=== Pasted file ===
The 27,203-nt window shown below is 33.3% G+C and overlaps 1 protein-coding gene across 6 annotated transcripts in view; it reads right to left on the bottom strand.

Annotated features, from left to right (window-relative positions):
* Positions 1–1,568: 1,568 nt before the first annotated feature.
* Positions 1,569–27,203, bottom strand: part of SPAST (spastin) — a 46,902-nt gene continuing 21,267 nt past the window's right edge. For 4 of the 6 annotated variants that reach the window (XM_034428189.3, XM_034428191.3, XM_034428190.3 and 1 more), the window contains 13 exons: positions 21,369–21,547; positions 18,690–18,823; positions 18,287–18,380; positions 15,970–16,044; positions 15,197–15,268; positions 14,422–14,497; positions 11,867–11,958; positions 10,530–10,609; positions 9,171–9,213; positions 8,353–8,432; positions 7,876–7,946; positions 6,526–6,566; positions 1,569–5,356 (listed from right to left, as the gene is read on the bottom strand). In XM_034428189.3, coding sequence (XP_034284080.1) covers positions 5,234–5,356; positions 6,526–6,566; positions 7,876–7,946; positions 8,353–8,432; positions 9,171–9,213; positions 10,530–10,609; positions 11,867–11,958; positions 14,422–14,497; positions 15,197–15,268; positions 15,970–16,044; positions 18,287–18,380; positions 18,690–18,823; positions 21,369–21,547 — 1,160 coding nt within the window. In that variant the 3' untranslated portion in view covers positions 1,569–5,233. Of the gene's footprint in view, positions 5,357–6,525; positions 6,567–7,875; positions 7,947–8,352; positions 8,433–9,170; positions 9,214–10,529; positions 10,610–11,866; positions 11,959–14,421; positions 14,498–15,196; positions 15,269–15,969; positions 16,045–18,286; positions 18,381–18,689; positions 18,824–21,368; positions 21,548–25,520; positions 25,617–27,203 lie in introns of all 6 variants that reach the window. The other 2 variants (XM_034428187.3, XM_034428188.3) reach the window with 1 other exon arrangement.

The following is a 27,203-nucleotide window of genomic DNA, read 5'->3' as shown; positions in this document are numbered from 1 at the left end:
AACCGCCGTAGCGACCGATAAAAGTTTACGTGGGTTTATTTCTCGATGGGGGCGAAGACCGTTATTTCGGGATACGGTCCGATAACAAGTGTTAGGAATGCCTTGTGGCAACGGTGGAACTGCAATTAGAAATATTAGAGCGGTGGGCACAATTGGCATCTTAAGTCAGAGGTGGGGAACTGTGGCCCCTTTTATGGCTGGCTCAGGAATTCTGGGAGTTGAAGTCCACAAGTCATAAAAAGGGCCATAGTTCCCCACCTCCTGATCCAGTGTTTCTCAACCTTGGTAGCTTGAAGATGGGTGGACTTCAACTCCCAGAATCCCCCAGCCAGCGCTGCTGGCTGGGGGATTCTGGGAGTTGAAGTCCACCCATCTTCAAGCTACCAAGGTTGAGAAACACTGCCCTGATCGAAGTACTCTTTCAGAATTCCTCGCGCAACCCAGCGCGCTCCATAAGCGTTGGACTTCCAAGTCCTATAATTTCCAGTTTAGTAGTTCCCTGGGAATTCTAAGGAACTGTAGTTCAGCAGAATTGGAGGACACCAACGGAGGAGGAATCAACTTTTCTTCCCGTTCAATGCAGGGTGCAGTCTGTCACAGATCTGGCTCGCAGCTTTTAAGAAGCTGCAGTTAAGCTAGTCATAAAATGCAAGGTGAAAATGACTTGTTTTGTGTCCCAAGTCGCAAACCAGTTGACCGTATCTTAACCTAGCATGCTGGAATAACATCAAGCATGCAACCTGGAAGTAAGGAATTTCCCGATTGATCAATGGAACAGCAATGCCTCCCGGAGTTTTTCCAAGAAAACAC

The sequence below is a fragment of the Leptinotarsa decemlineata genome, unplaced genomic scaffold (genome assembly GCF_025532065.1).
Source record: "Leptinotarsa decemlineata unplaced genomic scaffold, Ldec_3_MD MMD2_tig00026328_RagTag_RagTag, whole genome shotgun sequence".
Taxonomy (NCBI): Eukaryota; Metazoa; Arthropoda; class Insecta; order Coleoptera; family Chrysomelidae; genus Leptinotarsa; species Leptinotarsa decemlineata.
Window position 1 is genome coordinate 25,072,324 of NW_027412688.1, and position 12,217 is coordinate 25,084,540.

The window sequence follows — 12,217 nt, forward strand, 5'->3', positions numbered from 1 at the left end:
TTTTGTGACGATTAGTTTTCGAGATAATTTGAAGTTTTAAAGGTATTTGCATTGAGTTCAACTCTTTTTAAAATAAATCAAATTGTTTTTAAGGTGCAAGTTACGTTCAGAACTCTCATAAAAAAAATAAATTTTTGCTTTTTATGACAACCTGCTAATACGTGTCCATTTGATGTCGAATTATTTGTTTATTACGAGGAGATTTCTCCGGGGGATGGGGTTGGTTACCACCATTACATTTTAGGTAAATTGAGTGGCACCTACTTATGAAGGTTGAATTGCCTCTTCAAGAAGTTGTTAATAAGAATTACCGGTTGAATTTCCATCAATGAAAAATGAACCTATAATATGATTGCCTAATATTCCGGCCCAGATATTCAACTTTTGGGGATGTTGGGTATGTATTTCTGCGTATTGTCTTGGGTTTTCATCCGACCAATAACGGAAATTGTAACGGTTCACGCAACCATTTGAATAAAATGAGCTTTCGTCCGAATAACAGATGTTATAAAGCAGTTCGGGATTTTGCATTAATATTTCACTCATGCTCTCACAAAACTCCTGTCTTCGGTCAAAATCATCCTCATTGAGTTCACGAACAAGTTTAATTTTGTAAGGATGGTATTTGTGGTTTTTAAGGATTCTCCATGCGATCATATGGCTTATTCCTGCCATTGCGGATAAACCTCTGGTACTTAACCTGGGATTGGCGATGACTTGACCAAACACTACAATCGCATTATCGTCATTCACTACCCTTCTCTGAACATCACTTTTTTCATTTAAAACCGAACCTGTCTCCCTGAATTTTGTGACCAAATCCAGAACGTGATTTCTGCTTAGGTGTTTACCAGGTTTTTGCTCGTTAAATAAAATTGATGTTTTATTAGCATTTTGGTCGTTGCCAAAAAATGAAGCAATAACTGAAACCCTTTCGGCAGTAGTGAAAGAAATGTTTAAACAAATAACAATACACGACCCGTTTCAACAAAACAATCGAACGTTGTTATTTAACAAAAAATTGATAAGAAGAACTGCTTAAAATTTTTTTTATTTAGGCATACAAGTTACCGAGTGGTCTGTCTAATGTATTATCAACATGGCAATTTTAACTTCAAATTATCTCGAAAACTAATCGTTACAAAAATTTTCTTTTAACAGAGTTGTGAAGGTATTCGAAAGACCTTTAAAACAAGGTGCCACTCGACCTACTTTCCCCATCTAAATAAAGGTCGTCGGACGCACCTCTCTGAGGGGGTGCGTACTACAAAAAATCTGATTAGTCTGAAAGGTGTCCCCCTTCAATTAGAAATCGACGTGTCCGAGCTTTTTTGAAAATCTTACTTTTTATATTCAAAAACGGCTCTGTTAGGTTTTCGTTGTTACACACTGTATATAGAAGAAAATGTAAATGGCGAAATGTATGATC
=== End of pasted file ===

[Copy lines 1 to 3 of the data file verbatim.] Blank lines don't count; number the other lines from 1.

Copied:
The 27,203-nt window shown below is 33.3% G+C and overlaps 1 protein-coding gene across 6 annotated transcripts in view; it reads right to left on the bottom strand.

Annotated features, from left to right (window-relative positions):
* Positions 1–1,568: 1,568 nt before the first annotated feature.